WHO  launches  ‘WHO Health Alert’ messaging service with WhatsApp and Facebook for billions of people to help stop spread of COVID-19



The World Health Organization (WHO) now is working with giant social media companies to help give information to billions of people globally which could hopefully stop the spread of the deadly coronavirus disease 2019 (COVID-19).

In his message during Friday’s media briefing, WHO Director General Tedros Adhanom Ghebreyesus revealed the plans that WHO is working with WhatsApp and Facebook.

“To increase access to reliable information, WHO has worked with WhatsApp and Facebook to launch a new WHO Health Alert messaging service,” said Tedros, during the WHO Director-General’s opening remarks at the media briefing on COVID-19 on March 20.

“This service will provide the latest news and information on COVID-19, including details on symptoms and how to protect yourself,” he said.

Tedros said the Health Alert service is now available in English and will be introduced in other languages next week.

Tedros said, to access it, send the word “hi” to the following number on WhatsApp: +41 798 931 892. This information will be available on their website later today.

According to Tedros, “COVID-19 is taking so much from us. But it’s also giving us something special – the opportunity to come together as one humanity – to work together, to learn together, to grow together.”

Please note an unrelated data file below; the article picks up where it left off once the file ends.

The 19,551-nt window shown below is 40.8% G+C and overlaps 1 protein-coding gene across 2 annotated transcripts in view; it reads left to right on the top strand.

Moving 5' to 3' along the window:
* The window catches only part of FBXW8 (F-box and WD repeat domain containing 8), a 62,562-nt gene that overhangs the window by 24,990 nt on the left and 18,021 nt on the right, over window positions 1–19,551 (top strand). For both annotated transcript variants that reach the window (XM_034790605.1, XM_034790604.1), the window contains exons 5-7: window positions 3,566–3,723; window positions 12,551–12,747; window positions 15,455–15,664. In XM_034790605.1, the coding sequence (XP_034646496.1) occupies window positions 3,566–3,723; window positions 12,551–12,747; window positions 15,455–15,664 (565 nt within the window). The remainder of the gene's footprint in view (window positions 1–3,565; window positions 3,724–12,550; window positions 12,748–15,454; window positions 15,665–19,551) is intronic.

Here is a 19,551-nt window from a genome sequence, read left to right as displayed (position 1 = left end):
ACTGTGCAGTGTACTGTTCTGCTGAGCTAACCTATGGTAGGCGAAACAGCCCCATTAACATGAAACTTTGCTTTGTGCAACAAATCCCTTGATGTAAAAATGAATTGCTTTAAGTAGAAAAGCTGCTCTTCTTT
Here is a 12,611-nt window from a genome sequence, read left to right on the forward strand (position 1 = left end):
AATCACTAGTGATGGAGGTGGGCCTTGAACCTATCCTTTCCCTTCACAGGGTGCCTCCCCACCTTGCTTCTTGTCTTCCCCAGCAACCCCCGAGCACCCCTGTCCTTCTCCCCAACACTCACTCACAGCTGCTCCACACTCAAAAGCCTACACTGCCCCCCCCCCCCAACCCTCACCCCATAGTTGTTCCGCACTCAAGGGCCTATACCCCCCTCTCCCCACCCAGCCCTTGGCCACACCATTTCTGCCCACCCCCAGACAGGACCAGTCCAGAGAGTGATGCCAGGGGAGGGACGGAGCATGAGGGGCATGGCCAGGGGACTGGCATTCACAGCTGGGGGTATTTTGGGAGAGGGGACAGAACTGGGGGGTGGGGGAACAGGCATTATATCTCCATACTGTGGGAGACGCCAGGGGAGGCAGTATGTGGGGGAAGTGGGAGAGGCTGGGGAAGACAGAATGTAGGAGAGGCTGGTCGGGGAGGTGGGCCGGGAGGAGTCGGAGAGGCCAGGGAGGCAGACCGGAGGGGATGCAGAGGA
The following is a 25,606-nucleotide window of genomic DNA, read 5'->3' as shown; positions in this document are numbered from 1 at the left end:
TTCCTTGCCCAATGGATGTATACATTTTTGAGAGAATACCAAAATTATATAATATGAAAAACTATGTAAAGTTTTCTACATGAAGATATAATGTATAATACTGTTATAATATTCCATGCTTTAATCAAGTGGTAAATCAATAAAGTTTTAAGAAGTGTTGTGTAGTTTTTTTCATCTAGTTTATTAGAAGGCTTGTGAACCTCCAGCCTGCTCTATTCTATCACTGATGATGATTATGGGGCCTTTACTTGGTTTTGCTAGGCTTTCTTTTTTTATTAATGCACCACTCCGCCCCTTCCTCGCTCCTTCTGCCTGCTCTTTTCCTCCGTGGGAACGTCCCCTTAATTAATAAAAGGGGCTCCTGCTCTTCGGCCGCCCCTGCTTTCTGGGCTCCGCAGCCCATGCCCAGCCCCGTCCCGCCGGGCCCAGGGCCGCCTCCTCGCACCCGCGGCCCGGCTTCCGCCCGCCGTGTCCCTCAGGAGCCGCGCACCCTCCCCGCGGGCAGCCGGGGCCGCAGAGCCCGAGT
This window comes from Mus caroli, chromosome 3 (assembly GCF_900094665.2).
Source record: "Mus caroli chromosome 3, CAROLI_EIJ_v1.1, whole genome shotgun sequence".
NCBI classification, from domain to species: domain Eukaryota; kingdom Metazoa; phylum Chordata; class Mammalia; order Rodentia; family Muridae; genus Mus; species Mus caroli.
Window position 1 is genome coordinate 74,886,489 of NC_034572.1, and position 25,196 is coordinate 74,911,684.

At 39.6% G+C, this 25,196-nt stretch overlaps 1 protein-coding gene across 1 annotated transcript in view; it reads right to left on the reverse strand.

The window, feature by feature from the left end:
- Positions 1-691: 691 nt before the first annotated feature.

He said every day, COVID-19 seems to reach a new and tragic milestone.  More than 210,000 cases have now been reported to WHO, and more than 9,000 people have lost their lives.

Every loss of life is a tragedy. “It’s also motivation to double down and do everything we can to stop transmission and save lives.”

“We also need to celebrate our successes. Yesterday, Wuhan reported no new cases for the first time since the outbreak started,” he said.

Wuhan provides hope for the rest of the world, that even the most severe situation can be turned around.

“Of course, we must exercise caution – the situation can reverse. But the experience of cities and countries that have pushed back this virus give hope and courage to the rest of the world.

Every day, we are learning more about this virus and the disease it causes.  One of the things we are learning is that although older people are the hardest hit, younger people are not spared,” Tedros said.

Data from many countries clearly show that people under 50 make up a significant proportion of patients requiring hospitalization.

Tedros also warned everyone that people are not invincible, not even the young.

“Today, I have a message for young people: you are not invincible. This virus could put you in hospital for weeks, or even kill you,” he said.

“Even if you don’t get sick, the choices you make about where you go could be the difference between life and death for someone else.  I’m grateful that so many young people are spreading the word and not the virus.  As I keep saying, solidarity is the key to defeating COVID-19 – solidarity between countries, but also between age groups,” he said.

“We’ve said from the beginning that our greatest concern is the impact this virus could have if it gains a foothold in countries with weaker health systems, or with vulnerable populations.

That concern has now become very real and urgent,” said Tedros.

“We know that if this disease takes hold in these countries, there could be significant sickness and loss of life.  But that is not inevitable. Unlike any pandemic in history, we have the power to change the way this goes,” he said./ Stacy Ang

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